If you use a gas heater, hire a professional to inspect it for leaks and ensure it’s ready to warm your home in an efficient and safe manner. A “leaky” heater is not only inefficient but may also fill the air you breathe with dangerous poison. And the wise homeowner knows that they should never compromise their indoor air quality.

9. Change Your Air Filter

The air filter in your home needs to be changed on a frequent basis. While we may sometimes forget or neglect to change the air filter, the dawn of Autumn is a great time to change all the filters in your home.

Not only will this improve your indoor air quality, but it will also increase the overall efficiency of your furnace. If you’ve noticed screeches or whines coming from the belt, or maybe even erratic behavior from your furnace, you may want to have it inspected for blockages or problems with the burners, blower motor or thermostat.

It’s better to do this at the beginning of the Fall season, than to wait until the winter chill sets in.

10. Clear the Chimney (And Fire When Ready)

If you use a wood fireplace in your home, it would be wise to inspect the chimney to ensure there are no blockages or venting problems before you light the first fire of the season. Have your chimney swept, cleaned and cleared before you start any fires inside your home.

For the homeowner looking to save a bit of money, consider adding an energy-efficient fireplace insert or infrared heater to help provide heat to your room while slashing your overall heating bills.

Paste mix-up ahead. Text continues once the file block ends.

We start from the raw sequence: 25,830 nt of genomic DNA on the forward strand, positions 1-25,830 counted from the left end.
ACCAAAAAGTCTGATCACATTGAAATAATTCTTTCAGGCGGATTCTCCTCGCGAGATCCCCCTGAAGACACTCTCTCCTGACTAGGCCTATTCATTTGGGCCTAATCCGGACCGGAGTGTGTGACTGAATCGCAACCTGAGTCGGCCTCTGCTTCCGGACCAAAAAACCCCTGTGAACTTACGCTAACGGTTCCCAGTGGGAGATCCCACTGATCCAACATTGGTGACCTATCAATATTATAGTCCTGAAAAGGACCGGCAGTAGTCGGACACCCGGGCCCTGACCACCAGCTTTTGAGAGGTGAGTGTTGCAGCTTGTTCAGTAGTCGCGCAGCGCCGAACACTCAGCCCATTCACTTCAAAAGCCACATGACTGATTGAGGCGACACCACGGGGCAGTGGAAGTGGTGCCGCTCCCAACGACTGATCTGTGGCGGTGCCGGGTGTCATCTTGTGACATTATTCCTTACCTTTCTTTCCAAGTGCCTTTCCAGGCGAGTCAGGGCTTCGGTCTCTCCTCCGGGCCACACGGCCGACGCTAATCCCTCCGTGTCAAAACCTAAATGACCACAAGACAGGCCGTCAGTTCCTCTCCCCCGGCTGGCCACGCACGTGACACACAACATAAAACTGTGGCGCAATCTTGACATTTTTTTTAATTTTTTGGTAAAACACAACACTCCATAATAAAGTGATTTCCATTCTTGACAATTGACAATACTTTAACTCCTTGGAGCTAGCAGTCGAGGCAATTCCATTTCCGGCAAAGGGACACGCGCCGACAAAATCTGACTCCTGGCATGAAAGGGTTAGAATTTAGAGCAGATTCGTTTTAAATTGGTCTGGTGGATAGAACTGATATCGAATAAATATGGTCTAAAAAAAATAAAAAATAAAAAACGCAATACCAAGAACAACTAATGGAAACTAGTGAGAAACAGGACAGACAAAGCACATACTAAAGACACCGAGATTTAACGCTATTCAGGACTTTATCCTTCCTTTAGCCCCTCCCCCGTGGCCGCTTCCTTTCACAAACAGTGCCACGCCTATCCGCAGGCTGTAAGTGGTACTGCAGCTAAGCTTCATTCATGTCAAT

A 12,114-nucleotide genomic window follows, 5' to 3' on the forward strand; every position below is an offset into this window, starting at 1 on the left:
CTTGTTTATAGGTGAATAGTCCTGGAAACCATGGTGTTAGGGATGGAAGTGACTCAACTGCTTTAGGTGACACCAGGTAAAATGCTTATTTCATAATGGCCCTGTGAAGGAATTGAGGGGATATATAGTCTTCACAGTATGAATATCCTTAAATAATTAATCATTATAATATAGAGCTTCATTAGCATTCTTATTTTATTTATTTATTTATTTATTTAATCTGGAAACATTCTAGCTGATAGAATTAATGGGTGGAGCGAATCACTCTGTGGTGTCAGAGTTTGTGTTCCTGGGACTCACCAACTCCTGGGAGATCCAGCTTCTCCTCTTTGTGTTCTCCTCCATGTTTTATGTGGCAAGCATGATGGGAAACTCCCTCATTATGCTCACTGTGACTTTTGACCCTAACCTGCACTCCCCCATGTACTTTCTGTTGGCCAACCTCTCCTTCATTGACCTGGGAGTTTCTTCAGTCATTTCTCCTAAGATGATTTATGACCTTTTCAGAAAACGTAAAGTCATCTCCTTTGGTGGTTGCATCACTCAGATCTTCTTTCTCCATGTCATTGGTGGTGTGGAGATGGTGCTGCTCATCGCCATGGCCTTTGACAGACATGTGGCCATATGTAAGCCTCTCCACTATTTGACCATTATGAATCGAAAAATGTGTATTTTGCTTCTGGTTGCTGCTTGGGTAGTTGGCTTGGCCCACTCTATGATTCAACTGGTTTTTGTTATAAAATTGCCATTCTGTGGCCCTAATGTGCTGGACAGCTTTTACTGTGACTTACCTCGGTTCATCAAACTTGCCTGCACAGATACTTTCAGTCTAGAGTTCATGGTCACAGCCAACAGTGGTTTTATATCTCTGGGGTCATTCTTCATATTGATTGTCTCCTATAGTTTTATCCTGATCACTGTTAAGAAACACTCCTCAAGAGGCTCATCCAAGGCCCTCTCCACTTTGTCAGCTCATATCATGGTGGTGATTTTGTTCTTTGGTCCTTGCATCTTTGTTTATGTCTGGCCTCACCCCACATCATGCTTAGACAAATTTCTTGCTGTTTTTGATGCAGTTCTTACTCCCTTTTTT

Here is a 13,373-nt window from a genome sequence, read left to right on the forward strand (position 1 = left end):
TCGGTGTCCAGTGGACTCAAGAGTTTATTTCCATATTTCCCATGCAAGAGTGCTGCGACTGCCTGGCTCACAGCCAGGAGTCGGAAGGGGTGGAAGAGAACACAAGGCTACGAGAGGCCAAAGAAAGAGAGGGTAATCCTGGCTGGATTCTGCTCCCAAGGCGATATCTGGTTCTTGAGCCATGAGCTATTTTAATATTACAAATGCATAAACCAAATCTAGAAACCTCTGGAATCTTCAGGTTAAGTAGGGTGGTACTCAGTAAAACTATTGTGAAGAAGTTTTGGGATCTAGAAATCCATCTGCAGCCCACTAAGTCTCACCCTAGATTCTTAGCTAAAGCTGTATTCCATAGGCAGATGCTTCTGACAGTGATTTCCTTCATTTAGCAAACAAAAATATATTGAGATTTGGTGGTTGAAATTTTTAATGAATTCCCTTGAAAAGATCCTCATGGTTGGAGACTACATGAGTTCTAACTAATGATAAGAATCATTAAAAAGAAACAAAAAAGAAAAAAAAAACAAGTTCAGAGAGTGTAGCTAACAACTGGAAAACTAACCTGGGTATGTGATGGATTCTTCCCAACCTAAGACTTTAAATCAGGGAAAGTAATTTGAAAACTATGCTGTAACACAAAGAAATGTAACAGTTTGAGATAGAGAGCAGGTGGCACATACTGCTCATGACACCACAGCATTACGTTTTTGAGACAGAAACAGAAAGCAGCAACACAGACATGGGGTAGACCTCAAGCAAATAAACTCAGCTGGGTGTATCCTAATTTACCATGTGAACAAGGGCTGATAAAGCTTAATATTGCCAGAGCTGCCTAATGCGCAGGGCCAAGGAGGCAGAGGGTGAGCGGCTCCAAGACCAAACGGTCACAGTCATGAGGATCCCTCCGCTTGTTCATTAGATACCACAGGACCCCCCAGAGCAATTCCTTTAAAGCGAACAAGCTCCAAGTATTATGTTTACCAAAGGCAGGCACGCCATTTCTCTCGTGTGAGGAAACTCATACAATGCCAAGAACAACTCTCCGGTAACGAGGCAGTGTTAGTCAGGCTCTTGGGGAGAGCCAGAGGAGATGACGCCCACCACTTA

This is also a great time to conduct routine other “home safety” measures, such as replacing the batteries in smoke and carbon monoxide detectors throughout your home.

11. Chill Out. (And Save Money)

After a long, hot summer, the cool weather can be a welcome relief to your body… as well as your budget. You can finally turn down your air conditioner, but may not need heat for a few more months.

Use the colder weather as an opportunity to create a comfortable temperature inside your home. Leave your windows open at night and enjoy the crisp chill of the Fall evening. Strategically tweak your thermostat, enjoy the mild temperatures and think of all the money you’ll save.

12. Add Welcoming Fall Decor

As the Fall season rolls in, there is no better time to change the elements of your interior decor to suit the season and welcome you as you come home.